How to Color Icing
A little liquid, paste, or gel food coloring can transform icing into an artist's palette for decking out cupcakes, cookies, cakes, and more. We’ll show you how to color royal icing, cookie icing, cream cheese frosting, and powdered sugar icing to dress up your confections to fit any occasion.
The first step to coloring your cookies and other confections is to choose the base, such as a cake or cookie icing, frosting, or a glaze. Is there a difference? While casual cooks often use these terms interchangeably, pros might point out a few differences:
- Frosting is usually fluffy and holds its swirly shape when spread.
- Icing is thinner and a bit glossier than frosting.
- Glaze is slightly translucent and even thinner than icing.
Follow along to see how to color your icing of choice. And if you need to know how to make icing, we have that here, too.
How to Color Icing and Frostings
Here’s how to color royal icing, powdered sugar icing, cream cheese frosting, cream cheese icing, and other white or neutral-color recipes for icing cakes and cookies.
Paste or gel food coloring
These highly concentrated food colorings are available in a many colors and shades. Look for paste or gel food coloring at hobby stores and specialty cooking stores. They are becoming more readily available at many grocery chains, too.
- Icing tips for paste and gel food coloring: A little goes a long way when using paste or gel food coloring, so start with just a speck. To use, twirl a toothpick into the coloring and then into the icing or frosting and mix well. If desired, add more color a little at a time.
Liquid food coloring
Readily available at most grocery stores, liquid food colorings generally come in four color options: red, yellow, green, and blue. To use, stir drops of food coloring into the cake or cookie icing or frosting until you achieve the desired shade. You can also mix colors to get the color or shade you want.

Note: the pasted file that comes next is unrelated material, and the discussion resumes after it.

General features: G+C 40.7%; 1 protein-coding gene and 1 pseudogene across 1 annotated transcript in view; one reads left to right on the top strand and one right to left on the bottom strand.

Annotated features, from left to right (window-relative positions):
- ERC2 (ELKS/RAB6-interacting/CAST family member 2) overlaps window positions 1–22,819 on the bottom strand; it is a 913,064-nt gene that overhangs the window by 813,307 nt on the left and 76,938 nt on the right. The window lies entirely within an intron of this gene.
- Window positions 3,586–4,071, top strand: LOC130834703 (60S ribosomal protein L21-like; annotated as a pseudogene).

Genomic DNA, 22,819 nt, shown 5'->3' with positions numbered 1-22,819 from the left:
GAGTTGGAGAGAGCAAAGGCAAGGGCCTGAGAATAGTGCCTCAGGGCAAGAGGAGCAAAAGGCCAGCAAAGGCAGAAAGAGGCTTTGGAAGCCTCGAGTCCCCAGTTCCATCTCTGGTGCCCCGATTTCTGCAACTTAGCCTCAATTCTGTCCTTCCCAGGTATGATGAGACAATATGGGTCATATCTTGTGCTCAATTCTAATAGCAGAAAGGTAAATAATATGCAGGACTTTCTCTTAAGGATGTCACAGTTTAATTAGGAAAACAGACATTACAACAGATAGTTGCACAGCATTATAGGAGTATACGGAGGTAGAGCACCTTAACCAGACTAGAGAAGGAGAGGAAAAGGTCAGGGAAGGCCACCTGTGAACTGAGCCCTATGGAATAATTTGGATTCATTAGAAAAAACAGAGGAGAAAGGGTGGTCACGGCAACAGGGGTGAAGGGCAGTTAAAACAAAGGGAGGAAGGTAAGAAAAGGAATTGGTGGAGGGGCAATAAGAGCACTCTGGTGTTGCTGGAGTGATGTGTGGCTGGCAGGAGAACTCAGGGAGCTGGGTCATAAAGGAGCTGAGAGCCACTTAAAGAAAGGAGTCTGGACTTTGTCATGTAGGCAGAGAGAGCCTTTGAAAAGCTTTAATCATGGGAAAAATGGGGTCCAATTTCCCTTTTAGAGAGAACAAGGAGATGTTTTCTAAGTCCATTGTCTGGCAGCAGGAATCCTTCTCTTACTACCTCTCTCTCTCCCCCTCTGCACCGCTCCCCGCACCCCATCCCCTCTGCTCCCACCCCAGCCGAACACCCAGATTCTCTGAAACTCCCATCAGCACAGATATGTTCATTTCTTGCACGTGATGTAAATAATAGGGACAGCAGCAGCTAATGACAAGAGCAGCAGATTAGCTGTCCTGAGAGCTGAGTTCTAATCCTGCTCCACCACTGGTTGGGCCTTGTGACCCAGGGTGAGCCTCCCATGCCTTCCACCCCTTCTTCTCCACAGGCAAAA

- Tip: Cooks wishing to avoid additives often found in gel food coloring and other commercial food colorings can try their hand at making a natural food coloring. Check out ways to color buttercream frosting by using natural food coloring such as blueberries, strawberries, peaches, mangos, and even spinach!
How to Make Powdered Sugar Icing
Powdered Sugar Icing is one of the easiest recipes for a quick cookie icing. You can also use it to drizzle on cakes and cupcakes.
Here’s how to make Powdered Sugar Icing:
- Using a sifter or fine-mesh sieve, sift enough powdered sugar into a medium bowl to measure 3 cups sifted powdered sugar.
- Stir in enough milk (about 3 to 5 tablespoons) to make the icing piping consistency or other desired consistency.
- Color the icing as directed below. Makes about 1 cup Powdered Sugar Icing, enough to decorate 5 dozen cookies.
How to Make Royal Icing
Royal Icing is easy to color and pipe, plus it sets up firmly when dry. Royal Icing is our go-to cookie icing. It is often used for decorating cutout cookies and gingerbread cookies and for piping decorations and writing onto any kind of cake.
Here’s how to make Royal Icing:
- In a large bowl stir together 1-3/4 cups powdered sugar, 4-1/2 teaspoons meringue powder, and 1/4 teaspoon cream of tartar. Add 1/4 cup warm water and 1/2 teaspoon vanilla.
- Beat with an electric mixer on low until combined. Beat on high 7 to 10 minutes or until mixture is very stiff. This makes about 2-1/2 cups icing.
Tip: Meringue powder is a mixture of pasteurized dried egg whites, sugar, and edible gums. Look for it in the baking aisle of your supermarket or at a specialty food store.